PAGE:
The ultraviolet emission from the solar transition region is dominated by dynamic, low-lying magnetic loops. The enhanced spatial and temporal resolution of the solar observation satellite Interface Region Imaging Spectrograph (IRIS) has made it possible to study these structures in fine detail. IRIS has observed ‘transient brightenings’ in these loops, associated with strong excess line broadenings1,2 providing important clues to the mechanisms that heat the solar atmosphere. However, the physical origin of the brightenings is debated. The line broadenings have been variously interpreted as signatures of nanoflares3, magneto-hydrodynamic turbulence4, plasmoid instabilities5 and magneto-acoustic shocks6. Here we use IRIS slit-jaw images and spectral data, and the Atmospheric Imaging Assembly of the Solar Dynamics Observatory spacecraft, to show that the brightenings are consistent with magnetic-reconnection-mediated impulsive heating at field-line braiding sites in multi-stranded transition-region loops. The spectroscopic observations present evidence for preferential heating of heavy ions from the transition region and we show that this is consistent with ion cyclotron turbulence caused by strong currents at the reconnection sites. Time-dependent differential emission measure distributions are used to determine the heating frequency7,8,9 and to identify pockets of faintly emitting ‘super-hot’ plasma. The observations we present and the techniques we demonstrate open up a new avenue of diagnostics for reconnection-mediated energy release in solar plasma.
This is a preview of subscription content
Subscribe to Nature+
Get immediate online access to the entire Nature family of 50+ journals
Subscribe to Journal
Get full journal access for 1 year
only $8.25 per issue
All prices are NET prices.
VAT will be added later in the checkout.
Tax calculation will be finalised during checkout.
Get time limited or full article access on ReadCube.
All prices are NET prices.
The observational data used for this study are designated as AR12396 tracking OBS 3860109180 (2015-08-06 15:19:21-16:41:59) and are publicly available for download from the Lockheed Martin Solar and Astrophysics Laboratory at https://iris.lmsal.com/search/. The co-aligned SDO data are also available at the above-mentioned web source. All data that support the findings of this study are available on reasonable request from the corresponding author.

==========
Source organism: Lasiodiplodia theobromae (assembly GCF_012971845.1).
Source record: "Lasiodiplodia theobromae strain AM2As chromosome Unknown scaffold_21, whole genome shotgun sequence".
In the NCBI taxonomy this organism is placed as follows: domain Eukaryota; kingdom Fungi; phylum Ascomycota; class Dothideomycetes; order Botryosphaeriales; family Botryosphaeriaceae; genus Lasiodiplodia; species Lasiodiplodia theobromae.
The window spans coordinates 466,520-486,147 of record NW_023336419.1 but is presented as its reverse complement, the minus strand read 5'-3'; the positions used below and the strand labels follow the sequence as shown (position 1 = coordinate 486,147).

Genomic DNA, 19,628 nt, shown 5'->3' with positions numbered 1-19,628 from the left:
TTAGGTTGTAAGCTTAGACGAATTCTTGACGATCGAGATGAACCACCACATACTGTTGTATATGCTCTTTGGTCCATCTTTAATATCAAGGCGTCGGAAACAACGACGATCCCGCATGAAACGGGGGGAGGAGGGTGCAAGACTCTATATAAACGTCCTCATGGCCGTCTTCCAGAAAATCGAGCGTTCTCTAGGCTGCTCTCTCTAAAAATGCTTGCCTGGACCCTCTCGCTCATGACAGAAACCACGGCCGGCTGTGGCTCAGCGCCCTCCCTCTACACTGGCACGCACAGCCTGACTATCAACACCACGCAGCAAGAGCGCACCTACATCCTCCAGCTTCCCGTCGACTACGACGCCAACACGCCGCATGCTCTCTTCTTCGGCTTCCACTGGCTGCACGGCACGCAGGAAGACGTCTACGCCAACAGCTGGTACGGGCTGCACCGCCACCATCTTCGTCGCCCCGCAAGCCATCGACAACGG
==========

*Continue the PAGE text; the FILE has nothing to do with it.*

Details of the algorithms used to create the main figures, especially the unsharp masking and the calculation of ion cyclotron instability, is available in the Methods. The codes required to reproduce the results of these algorithms are available on reasonable request from the corresponding author. For the calculation of the DEM, an IDL routine written by Hannah and Kontar26 is implemented and can be found at https://github.com/ianan/demreg.
De Pontieu, B. et al. The Interface Region Imaging Spectrograph (IRIS). Sol. Phys. 289, 2733–2779 (2014).
Hansteen, V. et al. The unresolved fine structure resolved: IRIS observations of the solar transition region. Science 346, 1255757 (2014).
Testa, P. et al. Evidence of nonthermal particles in coronal loops heated impulsively by nanoflares. Science 346, 1255724 (2014).
De Pontieu, B. et al. On the prevalence of small-scale twist in the solar chromosphere and transition region. Science 346, 1255732 (2014).
Innes, D. E., Guo, L. J., Huang, Y. M. & Bhattacharjee, A. IRIS Si IV line profiles: an indication for the plasmoid instability during small-scale magnetic reconnection on the Sun. Astrophys. J. 813, 86 (2015).
De Pontieu, B., McIntosh, S., Martinez-Sykora, J., Peter, H. & Pereira, T. M. D. Why is non-thermal line broadening of spectral lines in the lower transition region of the Sun independent of spatial resolution? Astrophys. J. Lett. 799, L12 (2015).
Warren, H. P., Brooks, D. H. & Winebarger, A. R. Constraints on the heating of high-temperature active region loops: observations from Hinode and the Solar Dynamics Observatory. Astrophys. J. 734, 90 (2011).
Winebarger, A. R. et al. Defining the ‘blind spot’ of Hinode EIS and XRT temperature measurements. Astrophys. J. Lett. 746, L17 (2012).
Warren, H. P., Winebarger, A. R. & Brooks, D. H. A systematic survey of high-temperature emission in solar active regions. Astrophys. J. 759, 141 (2012).
Cirtain, J. W. et al. Energy release in the solar corona from spatially resolved magnetic braids. Nature 493, 501–503 (2013).
Bradshaw, S. J. & Testa, P. Quantifying the influence of key physical processes on the formation of emission lines observed by IRIS. I. Non-equilibrium ionization and density-dependent rates. Astrophys. J. 872, 123 (2019).
Lemen, J. R. et al. in The Solar Dynamics Observatory (eds Chamberlin, P. et al.) 17–40 (Springer, 2011).
Viall, N. M. & Klimchuk, J. A. Evidence for widespread cooling in an active region observed with the SDO atmospheric imaging assembly. Astrophys. J. 753, 35 (2012).
Lionello, R., Alexander, C. E., Winebarger, A. R., Linker, J. A. & Mikić, Z. Can large time delays observed in light curves of coronal loops be explained in impulsive heating? Astrophys. J. 818, 129 (2016).
Viall, N. M. & Klimchuk, J. A. The transition region response to a coronal nanoflare: forward modeling and observations in SDO/AIA. Astrophys. J. 799, 58 (2015).
Bradshaw, S. J., Klimchuk, J. A. & Reep, J. W. Diagnosing the time-dependence of active region core heating from the emission measure. I. Low-frequency nanoflares. Astrophys. J. 758, 53 (2012).